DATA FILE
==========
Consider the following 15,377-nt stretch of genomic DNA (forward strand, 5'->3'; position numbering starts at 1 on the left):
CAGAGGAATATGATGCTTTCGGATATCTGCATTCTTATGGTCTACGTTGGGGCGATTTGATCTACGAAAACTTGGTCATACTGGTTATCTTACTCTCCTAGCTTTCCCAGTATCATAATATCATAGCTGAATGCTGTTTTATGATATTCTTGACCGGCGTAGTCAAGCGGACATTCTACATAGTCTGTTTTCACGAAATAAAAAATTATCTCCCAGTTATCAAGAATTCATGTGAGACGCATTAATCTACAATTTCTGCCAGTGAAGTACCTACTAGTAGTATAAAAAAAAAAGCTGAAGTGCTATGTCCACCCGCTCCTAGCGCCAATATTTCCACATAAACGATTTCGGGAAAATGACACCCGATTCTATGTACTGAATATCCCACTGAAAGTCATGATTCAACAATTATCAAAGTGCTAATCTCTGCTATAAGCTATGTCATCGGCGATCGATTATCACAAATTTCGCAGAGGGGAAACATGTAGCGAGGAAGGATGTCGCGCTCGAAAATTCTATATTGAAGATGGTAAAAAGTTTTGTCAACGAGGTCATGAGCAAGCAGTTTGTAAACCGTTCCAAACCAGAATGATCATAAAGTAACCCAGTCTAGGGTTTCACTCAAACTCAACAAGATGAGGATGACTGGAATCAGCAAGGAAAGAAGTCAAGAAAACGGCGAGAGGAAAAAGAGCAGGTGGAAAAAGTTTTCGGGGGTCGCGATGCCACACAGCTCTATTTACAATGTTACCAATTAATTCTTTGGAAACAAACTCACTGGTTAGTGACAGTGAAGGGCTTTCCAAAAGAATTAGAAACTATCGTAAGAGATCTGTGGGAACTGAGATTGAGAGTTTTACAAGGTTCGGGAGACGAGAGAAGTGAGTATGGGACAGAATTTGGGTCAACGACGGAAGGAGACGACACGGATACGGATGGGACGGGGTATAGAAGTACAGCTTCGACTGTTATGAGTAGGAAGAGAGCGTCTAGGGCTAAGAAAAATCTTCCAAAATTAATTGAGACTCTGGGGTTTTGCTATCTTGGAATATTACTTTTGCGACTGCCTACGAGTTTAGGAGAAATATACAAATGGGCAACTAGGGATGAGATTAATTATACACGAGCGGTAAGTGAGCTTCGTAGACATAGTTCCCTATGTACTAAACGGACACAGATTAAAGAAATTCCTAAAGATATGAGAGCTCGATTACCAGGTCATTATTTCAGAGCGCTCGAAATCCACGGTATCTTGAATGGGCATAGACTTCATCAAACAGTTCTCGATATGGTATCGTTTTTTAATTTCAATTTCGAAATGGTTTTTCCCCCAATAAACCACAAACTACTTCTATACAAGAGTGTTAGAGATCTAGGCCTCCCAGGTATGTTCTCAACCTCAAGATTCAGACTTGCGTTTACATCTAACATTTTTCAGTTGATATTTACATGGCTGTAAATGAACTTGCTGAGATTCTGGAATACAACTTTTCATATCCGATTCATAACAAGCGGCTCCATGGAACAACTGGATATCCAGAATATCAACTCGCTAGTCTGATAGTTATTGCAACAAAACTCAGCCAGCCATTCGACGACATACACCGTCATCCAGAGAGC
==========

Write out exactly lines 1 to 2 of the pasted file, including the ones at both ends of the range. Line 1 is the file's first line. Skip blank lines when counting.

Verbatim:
Consider the following 15,377-nt stretch of genomic DNA (forward strand, 5'->3'; position numbering starts at 1 on the left):
CAGAGGAATATGATGCTTTCGGATATCTGCATTCTTATGGTCTACGTTGGGGCGATTTGATCTACGAAAACTTGGTCATACTGGTTATCTTACTCTCCTAGCTTTCCCAGTATCATAATATCATAGCTGAATGCTGTTTTATGATATTCTTGACCGGCGTAGTCAAGCGGACATTCTACATAGTCTGTTTTCACGAAATAAAAAATTATCTCCCAGTTATCAAGAATTCATGTGAGACGCATTAATCTACAATTTCTGCCAGTGAAGTACCTACTAGTAGTATAAAAAAAAAAGCTGAAGTGCTATGTCCACCCGCTCCTAGCGCCAATATTTCCACATAAACGATTTCGGGAAAATGACACCCGATTCTATGTACTGAATATCCCACTGAAAGTCATGATTCAACAATTATCAAAGTGCTAATCTCTGCTATAAGCTATGTCATCGGCGATCGATTATCACAAATTTCGCAGAGGGGAAACATGTAGCGAGGAAGGATGTCGCGCTCGAAAATTCTATATTGAAGATGGTAAAAAGTTTTGTCAACGAGGTCATGAGCAAGCAGTTTGTAAACCGTTCCAAACCAGAATGATCATAAAGTAACCCAGTCTAGGGTTTCACTCAAACTCAACAAGATGAGGATGACTGGAATCAGCAAGGAAAGAAGTCAAGAAAACGGCGAGAGGAAAAAGAGCAGGTGGAAAAAGTTTTCGGGGGTCGCGATGCCACACAGCTCTATTTACAATGTTACCAATTAATTCTTTGGAAACAAACTCACTGGTTAGTGACAGTGAAGGGCTTTCCAAAAGAATTAGAAACTATCGTAAGAGATCTGTGGGAACTGAGATTGAGAGTTTTACAAGGTTCGGGAGACGAGAGAAGTGAGTATGGGACAGAATTTGGGTCAACGACGGAAGGAGACGACACGGATACGGATGGGACGGGGTATAGAAGTACAGCTTCGACTGTTATGAGTAGGAAGAGAGCGTCTAGGGCTAAGAAAAATCTTCCAAAATTAATTGAGACTCTGGGGTTTTGCTATCTTGGAATATTACTTTTGCGACTGCCTACGAGTTTAGGAGAAATATACAAATGGGCAACTAGGGATGAGATTAATTATACACGAGCGGTAAGTGAGCTTCGTAGACATAGTTCCCTATGTACTAAACGGACACAGATTAAAGAAATTCCTAAAGATATGAGAGCTCGATTACCAGGTCATTATTTCAGAGCGCTCGAAATCCACGGTATCTTGAATGGGCATAGACTTCATCAAACAGTTCTCGATATGGTATCGTTTTTTAATTTCAATTTCGAAATGGTTTTTCCCCCAATAAACCACAAACTACTTCTATACAAGAGTGTTAGAGATCTAGGCCTCCCAGGTATGTTCTCAACCTCAAGATTCAGACTTGCGTTTACATCTAACATTTTTCAGTTGATATTTACATGGCTGTAAATGAACTTGCTGAGATTCTGGAATACAACTTTTCATATCCGATTCATAACAAGCGGCTCCATGGAACAACTGGATATCCAGAATATCAACTCGCTAGTCTGATAGTTATTGCAACAAAACTCAGCCAGCCATTCGACGACATACACCGTCATCCAGAGAGC